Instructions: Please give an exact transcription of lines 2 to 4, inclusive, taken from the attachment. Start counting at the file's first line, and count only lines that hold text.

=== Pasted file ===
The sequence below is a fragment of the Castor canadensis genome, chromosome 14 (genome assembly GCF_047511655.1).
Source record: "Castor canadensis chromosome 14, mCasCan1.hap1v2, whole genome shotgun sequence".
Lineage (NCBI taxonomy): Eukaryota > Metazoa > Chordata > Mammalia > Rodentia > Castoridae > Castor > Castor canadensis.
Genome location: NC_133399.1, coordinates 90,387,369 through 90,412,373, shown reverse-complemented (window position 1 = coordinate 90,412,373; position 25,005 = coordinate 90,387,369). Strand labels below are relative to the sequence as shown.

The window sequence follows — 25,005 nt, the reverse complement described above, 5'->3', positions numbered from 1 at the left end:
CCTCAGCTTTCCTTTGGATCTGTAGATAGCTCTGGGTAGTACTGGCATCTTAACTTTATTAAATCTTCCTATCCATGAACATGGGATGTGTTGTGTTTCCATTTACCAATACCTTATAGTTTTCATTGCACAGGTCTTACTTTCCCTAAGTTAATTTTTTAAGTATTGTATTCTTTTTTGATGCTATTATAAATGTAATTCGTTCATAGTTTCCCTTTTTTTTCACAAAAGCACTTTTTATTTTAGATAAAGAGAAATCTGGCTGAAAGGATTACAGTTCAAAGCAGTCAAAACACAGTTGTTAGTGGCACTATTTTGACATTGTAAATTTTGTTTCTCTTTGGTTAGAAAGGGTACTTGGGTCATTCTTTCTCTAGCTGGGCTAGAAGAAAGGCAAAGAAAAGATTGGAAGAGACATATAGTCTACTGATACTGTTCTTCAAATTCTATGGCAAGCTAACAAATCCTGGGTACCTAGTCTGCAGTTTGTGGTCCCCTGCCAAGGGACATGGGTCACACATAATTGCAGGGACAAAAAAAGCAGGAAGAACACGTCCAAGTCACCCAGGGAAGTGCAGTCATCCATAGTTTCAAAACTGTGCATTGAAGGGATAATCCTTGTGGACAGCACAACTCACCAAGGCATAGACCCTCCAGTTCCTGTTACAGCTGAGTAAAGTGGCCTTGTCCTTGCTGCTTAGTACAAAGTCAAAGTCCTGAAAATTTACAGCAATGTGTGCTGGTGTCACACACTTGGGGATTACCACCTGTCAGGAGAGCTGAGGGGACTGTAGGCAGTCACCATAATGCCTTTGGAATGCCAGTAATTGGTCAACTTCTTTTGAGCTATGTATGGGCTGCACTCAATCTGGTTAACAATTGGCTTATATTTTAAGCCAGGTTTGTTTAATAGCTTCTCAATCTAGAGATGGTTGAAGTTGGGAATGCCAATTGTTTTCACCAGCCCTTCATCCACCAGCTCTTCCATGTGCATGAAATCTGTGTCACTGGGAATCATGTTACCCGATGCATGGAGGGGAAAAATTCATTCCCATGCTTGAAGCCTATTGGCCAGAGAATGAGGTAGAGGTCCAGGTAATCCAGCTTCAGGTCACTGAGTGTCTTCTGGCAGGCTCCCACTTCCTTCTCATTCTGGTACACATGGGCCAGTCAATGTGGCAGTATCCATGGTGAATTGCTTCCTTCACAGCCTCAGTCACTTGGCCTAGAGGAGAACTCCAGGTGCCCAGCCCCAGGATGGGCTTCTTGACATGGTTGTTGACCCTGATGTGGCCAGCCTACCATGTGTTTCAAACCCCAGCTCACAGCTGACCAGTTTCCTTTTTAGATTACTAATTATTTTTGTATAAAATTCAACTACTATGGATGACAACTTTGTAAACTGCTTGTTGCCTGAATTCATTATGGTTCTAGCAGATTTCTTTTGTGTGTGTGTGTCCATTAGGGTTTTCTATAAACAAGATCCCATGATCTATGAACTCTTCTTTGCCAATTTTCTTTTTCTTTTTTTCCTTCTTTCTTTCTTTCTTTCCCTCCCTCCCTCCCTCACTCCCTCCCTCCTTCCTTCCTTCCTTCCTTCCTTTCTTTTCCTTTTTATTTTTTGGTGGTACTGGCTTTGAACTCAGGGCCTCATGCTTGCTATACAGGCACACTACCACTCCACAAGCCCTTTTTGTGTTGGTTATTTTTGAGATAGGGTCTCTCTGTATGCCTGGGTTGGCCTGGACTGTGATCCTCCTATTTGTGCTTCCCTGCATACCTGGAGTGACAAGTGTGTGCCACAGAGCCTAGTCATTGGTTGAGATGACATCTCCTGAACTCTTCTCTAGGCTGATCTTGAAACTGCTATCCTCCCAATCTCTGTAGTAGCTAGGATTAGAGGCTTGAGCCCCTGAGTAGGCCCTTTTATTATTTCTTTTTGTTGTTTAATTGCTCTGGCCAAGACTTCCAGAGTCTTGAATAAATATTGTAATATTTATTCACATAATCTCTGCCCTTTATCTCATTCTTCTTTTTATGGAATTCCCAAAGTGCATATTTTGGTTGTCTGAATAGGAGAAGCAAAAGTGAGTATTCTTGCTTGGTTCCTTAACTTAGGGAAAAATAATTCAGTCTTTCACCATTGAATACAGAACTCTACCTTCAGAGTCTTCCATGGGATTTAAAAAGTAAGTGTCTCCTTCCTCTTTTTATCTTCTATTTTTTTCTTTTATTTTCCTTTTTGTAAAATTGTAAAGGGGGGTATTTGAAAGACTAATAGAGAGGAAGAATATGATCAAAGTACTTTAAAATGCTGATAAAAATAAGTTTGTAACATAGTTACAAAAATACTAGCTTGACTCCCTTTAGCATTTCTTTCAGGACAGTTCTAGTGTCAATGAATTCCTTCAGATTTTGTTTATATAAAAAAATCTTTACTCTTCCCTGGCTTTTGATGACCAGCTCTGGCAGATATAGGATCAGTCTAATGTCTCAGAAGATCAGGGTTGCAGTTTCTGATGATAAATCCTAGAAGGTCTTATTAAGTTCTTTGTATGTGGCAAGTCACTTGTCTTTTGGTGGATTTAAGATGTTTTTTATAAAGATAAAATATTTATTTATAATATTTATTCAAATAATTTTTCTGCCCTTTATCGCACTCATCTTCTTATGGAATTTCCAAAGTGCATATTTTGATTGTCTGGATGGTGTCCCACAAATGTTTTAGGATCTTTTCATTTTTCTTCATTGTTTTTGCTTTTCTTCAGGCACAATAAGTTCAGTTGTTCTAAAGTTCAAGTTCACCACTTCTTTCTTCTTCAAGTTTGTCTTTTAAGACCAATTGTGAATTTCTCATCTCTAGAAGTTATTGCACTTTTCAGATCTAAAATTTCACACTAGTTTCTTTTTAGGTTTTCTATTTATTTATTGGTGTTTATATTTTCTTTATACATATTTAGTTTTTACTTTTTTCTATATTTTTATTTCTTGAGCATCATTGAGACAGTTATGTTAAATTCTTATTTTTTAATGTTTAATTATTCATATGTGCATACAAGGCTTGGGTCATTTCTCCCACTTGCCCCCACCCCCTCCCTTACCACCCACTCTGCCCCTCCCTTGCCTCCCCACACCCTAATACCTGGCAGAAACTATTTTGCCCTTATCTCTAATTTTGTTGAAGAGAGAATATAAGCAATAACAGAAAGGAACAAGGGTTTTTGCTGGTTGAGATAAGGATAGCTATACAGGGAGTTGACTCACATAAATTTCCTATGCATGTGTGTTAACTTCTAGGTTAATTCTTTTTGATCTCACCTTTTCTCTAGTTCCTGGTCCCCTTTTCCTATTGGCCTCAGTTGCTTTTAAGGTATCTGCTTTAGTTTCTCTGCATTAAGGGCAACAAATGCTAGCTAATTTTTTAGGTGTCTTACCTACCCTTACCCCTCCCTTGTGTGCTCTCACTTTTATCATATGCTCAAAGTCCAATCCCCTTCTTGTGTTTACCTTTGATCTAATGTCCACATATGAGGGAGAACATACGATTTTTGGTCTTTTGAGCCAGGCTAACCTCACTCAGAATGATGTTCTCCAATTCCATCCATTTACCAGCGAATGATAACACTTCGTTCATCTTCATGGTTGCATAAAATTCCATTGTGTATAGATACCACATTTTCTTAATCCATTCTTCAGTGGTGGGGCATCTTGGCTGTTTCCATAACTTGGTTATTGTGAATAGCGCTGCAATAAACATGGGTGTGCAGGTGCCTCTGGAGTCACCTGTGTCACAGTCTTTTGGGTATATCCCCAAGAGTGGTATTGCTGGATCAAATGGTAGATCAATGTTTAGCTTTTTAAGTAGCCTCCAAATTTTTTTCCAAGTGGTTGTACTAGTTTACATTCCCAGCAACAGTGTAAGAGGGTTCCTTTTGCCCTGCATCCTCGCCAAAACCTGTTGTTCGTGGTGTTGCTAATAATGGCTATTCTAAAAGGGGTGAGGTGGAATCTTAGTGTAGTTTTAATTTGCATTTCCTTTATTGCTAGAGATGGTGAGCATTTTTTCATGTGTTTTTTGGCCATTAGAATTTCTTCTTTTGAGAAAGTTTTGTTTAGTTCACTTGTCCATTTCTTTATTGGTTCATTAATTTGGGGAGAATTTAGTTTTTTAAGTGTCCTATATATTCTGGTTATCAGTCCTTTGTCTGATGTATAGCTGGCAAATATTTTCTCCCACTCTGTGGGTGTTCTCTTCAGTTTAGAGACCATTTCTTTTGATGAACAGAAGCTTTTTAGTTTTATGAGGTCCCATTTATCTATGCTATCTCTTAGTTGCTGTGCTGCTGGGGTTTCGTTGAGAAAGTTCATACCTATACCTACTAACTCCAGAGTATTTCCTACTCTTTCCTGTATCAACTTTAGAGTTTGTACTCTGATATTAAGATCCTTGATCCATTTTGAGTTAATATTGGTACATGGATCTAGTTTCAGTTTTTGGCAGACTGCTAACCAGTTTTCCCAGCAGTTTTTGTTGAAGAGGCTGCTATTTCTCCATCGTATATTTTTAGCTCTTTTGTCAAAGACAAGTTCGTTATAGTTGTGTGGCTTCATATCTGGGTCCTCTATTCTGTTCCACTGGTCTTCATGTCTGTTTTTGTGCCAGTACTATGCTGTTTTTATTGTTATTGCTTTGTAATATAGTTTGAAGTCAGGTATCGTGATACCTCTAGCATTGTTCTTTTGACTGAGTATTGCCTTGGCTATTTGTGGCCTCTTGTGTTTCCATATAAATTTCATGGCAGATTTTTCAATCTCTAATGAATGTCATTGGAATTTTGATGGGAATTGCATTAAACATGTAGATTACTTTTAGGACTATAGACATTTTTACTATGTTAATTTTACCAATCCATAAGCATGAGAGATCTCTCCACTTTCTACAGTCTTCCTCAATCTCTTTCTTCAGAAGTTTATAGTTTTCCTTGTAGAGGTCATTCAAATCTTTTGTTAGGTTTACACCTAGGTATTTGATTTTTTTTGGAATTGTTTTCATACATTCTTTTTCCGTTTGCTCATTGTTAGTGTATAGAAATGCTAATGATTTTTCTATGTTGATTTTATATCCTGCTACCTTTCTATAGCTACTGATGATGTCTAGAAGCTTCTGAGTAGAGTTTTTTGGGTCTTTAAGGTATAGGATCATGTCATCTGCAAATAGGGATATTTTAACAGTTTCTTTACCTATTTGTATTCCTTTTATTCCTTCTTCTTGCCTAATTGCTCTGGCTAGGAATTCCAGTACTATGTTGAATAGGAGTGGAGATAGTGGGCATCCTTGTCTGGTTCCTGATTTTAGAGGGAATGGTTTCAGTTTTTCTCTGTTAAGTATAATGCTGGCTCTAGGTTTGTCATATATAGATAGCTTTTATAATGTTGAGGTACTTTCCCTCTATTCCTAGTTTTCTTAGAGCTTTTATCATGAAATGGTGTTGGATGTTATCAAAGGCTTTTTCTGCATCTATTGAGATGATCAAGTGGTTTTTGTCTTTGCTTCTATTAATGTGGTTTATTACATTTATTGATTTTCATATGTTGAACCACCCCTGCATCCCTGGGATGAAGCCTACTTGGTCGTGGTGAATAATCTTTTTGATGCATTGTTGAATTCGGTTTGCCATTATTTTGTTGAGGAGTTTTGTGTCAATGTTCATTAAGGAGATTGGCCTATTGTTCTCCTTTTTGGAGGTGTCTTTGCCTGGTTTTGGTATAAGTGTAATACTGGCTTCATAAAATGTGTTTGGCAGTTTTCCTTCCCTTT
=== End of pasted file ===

Source record: "Castor canadensis chromosome 14, mCasCan1.hap1v2, whole genome shotgun sequence".
Lineage (NCBI taxonomy): Eukaryota > Metazoa > Chordata > Mammalia > Rodentia > Castoridae > Castor > Castor canadensis.
Genome location: NC_133399.1, coordinates 90,387,369 through 90,412,373, shown reverse-complemented (window position 1 = coordinate 90,412,373; position 25,005 = coordinate 90,387,369). Strand labels below are relative to the sequence as shown.